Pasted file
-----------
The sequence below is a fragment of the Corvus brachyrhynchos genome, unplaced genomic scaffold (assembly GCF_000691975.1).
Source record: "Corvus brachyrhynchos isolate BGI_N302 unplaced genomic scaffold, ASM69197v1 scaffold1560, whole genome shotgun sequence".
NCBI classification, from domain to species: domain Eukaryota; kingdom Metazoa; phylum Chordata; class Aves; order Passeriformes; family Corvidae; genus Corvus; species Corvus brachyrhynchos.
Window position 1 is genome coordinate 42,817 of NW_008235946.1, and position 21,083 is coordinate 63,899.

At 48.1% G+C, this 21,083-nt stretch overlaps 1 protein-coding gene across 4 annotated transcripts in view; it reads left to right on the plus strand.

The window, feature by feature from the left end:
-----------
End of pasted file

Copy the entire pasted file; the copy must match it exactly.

The sequence below is a fragment of the Corvus brachyrhynchos genome, unplaced genomic scaffold (assembly GCF_000691975.1).
Source record: "Corvus brachyrhynchos isolate BGI_N302 unplaced genomic scaffold, ASM69197v1 scaffold1560, whole genome shotgun sequence".
NCBI classification, from domain to species: domain Eukaryota; kingdom Metazoa; phylum Chordata; class Aves; order Passeriformes; family Corvidae; genus Corvus; species Corvus brachyrhynchos.
Window position 1 is genome coordinate 42,817 of NW_008235946.1, and position 21,083 is coordinate 63,899.

At 48.1% G+C, this 21,083-nt stretch overlaps 1 protein-coding gene across 4 annotated transcripts in view; it reads left to right on the plus strand.

The window, feature by feature from the left end: